There are no reviews for this game.
||Awaiting 1 votes...
MobyRanks are listed below. You can read here
for more information about MobyRank.
SEGA SaturnThunderbolt Games
Virtual On really is a fantastically fun and action packed game.It shows that if given a chance the Saturn could handle 3D action as well as the PlayStation, if not better. It received a sequel on the Dreamcast in the form of Virtual On: Oratorio Tangram, which was also fantastic, but as superb 3D games were the norm on the Dreamcast it didn’t stand out out as much as Virtual On on the Saturn does. As it stands it remains an unsung classic of the 3D gaming revolution and one that every serious Saturn owner should have in their collection.
SEGA SaturnShin Force
Highly recommended for fighter and arcade game followers. An excellent translation of the Model 2 original complete with smooth 3D and transparencies on the "incapable Saturn". The fighting action is non-stop with a bit of strategy thrown in for good measure...
SEGA SaturnAll Game Guide
Though the Saturn version of Virtual On: Cyber Troopers is a straight arcade port with a versus mode tossed in for good measure, it's still more than enough to cater to the hardcore Virtual On fans out there. If Japanese anime-influenced robot carnage is one of your passions, this is a must buy.
Virtual On zählt ganz klar zur Spitzen-Elite der Saturn Titel und sollte somit in jeder Spielesammlung zu finden sein - auch wenn er gewöhnlich ein paar Flocken mehr als der übliche 08/15 Titel kostet!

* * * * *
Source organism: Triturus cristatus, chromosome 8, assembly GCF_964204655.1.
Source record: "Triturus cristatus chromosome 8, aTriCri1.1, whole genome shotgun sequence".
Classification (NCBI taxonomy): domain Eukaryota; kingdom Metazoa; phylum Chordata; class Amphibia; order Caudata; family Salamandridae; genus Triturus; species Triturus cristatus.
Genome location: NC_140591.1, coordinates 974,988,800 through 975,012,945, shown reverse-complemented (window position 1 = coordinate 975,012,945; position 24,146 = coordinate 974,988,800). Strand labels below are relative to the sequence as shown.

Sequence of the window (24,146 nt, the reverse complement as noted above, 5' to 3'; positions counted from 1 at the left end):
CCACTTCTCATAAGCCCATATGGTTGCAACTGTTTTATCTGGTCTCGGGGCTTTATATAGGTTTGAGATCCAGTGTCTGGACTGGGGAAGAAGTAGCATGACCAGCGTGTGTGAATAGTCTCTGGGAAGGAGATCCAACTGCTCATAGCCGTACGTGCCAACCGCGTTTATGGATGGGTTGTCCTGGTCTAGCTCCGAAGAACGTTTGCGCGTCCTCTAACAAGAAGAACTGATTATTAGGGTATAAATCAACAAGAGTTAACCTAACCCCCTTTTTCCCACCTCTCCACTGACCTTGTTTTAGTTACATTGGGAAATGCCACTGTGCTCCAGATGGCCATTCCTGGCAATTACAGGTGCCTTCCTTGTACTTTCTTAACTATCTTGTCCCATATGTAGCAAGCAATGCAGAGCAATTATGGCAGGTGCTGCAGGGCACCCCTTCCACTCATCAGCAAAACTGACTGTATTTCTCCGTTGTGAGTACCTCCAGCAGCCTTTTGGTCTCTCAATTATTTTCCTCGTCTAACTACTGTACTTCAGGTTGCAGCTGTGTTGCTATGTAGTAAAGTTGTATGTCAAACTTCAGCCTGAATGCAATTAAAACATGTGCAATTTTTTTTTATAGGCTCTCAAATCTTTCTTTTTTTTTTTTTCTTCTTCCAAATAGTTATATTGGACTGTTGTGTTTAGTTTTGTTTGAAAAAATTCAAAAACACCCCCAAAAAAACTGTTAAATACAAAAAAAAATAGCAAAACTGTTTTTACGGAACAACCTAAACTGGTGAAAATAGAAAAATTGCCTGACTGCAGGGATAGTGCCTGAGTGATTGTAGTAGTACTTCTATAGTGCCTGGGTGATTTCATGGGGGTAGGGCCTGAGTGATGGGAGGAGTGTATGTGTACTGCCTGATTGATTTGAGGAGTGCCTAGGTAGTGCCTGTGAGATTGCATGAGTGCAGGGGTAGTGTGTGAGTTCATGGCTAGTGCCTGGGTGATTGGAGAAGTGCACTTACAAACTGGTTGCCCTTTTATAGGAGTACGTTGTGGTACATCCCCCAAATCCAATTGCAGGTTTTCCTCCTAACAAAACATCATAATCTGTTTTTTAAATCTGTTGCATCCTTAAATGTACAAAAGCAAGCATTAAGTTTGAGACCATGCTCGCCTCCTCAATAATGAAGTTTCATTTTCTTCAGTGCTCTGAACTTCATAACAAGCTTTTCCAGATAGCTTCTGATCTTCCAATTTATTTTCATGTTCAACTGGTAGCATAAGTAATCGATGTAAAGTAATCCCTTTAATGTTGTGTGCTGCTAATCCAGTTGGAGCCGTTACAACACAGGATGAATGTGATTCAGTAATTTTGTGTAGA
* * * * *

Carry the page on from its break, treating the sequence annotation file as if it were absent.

SEGA SaturnDefunct Games
I actually played the Saturn version blissfully unaware that it was a port of a popular Sega arcade game, one I later went to play to find any differences, and all I could find were shadows. The Saturn version is identical, except for the lack of shadows beneath the Virturoids (not to be confused with mechs). So, if you played an enjoyed the arcade game, you owe it to yourself to find a Saturn as well as this game. It is absolutely worth it.
SEGA SaturnGame Revolution
All in all, Virtual On is a refreshing change in the fighting genre. The interface is a lot of fun to play, and the computer opponents are remarkably hard. This new fighting format could be excellently integrated into other game genres, such as an RPG or adventure, adding more depth to the game. A sort of cyber-punk meets Robotech game in which you had to complete different missions would be perfect. That aside, Virtual On is definitely worth a closer look by fighting fans.
SEGA SaturnGamePro (US)
The graphics could have been sharper. The polygons are ill-defined when opponents get close, making it difficult to see who's hitting who. The sound effects and music scream 16-bit with weak explosions and a sound track that seems borrowed from Teenage Mutant Ninja Turtles. The voice-overs are so tiny they sound like someone just got kick in the Virtual....well you know. Virtual On is good fighting fun without having to learn a host of moves. Try it as a rental first to see if it satisfies your thirst for fast action.